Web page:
This post contains affiliate links, where we may be compensated for any purchases you make. This does not affect the price you pay. Thanks for supporting our site! 🙂
It happens to the best of us. Even if we wear proper foot protection, we can still suffer from foot pain.
However, if the pain lingers on after you’ve spent a day off your feet resting, then you may have something more serious to consider.
If you feel pain in the ball of your feet and/or pain under your big toe specifically, then you may have sesamoiditis.
Sesamoiditis is not something to fear. It is not a rare disease, even if it may sound that way. In fact, this condition is actually fairly easy to treat.
Let us take a look at what sesamoiditis is, what causes it to occur, and how to treat it below.
What is Sesamoiditis?
Most bones in the body are connected by your joints, but there are a few bones which do not connect to a joint—or any other bone in your body, for that matter.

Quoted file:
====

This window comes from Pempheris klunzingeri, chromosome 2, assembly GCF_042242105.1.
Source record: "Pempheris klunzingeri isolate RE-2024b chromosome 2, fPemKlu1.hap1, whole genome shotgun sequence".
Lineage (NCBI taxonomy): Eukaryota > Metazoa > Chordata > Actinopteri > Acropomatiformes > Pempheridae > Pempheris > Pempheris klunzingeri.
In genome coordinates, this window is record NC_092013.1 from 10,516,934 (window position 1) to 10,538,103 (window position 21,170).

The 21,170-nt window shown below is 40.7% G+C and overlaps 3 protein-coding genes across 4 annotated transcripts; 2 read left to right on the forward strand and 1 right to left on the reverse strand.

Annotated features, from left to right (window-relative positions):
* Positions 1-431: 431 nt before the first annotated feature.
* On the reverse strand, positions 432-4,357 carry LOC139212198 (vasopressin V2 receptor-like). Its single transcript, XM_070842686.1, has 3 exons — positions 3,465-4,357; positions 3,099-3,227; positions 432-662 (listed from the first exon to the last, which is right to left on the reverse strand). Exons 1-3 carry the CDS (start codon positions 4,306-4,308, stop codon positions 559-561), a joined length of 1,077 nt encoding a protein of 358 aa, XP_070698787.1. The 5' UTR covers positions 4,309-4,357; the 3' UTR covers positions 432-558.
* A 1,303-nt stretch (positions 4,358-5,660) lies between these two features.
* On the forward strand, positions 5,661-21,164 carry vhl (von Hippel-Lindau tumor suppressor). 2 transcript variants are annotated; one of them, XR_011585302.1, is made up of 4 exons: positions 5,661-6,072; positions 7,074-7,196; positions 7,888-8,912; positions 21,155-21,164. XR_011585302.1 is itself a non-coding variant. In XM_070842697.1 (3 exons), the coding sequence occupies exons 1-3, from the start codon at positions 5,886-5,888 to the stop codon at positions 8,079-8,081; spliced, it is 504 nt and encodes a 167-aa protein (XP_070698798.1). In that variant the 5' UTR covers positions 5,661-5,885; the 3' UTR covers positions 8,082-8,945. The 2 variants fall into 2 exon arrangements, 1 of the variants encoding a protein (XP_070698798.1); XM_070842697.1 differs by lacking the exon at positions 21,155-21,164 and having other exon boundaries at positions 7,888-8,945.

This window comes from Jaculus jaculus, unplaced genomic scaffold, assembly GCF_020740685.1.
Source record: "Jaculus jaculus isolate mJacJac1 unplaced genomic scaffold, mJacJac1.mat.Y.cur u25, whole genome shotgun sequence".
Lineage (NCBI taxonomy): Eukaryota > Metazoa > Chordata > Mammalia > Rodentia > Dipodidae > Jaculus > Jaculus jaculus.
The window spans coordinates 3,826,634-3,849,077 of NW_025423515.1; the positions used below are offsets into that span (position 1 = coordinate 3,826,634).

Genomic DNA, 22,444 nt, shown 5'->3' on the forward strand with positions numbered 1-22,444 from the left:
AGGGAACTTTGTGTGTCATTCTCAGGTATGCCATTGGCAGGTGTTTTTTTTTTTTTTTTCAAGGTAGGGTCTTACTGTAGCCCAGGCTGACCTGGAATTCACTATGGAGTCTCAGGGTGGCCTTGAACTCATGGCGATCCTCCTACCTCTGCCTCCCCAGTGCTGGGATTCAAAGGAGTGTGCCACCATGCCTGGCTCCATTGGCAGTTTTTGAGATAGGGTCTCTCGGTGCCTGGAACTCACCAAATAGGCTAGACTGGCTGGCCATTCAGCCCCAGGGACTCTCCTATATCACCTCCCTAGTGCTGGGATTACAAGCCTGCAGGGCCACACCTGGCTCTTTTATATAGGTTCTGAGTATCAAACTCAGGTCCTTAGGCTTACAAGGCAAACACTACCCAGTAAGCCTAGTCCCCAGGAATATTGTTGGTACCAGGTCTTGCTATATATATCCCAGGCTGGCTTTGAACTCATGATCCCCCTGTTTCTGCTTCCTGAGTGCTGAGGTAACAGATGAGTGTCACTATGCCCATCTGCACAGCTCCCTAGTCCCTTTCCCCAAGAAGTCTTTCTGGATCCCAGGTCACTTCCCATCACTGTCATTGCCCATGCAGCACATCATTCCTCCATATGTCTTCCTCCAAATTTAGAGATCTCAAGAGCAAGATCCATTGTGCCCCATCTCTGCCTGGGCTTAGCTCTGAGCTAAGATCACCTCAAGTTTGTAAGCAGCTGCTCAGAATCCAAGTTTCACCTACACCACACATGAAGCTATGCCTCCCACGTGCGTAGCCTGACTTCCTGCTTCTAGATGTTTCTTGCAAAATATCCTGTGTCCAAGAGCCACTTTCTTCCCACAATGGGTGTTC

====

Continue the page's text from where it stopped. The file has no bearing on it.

Instead, they connect to your tendons or are embedded within your very muscles themselves. These bones are referred to as sesamoids.
These bones provide a smooth surface over which your tendons can slide, greatly increasing your tendons’ ability to transmit the force your muscles exert whenever you work them.
The largest sesamoid in your body is your kneecap, also referred to as your patella. There are also smaller sesamoid bones no bigger than the size of a corn kernel located on the bottom of your foot near your big toe.
These sesamoids assist with bearing the weight of your feet, and help elevate the bones of the big toe. Because they are embedded into the tendon that moves the big toe, they are also subject to any damages that tendon may undergo.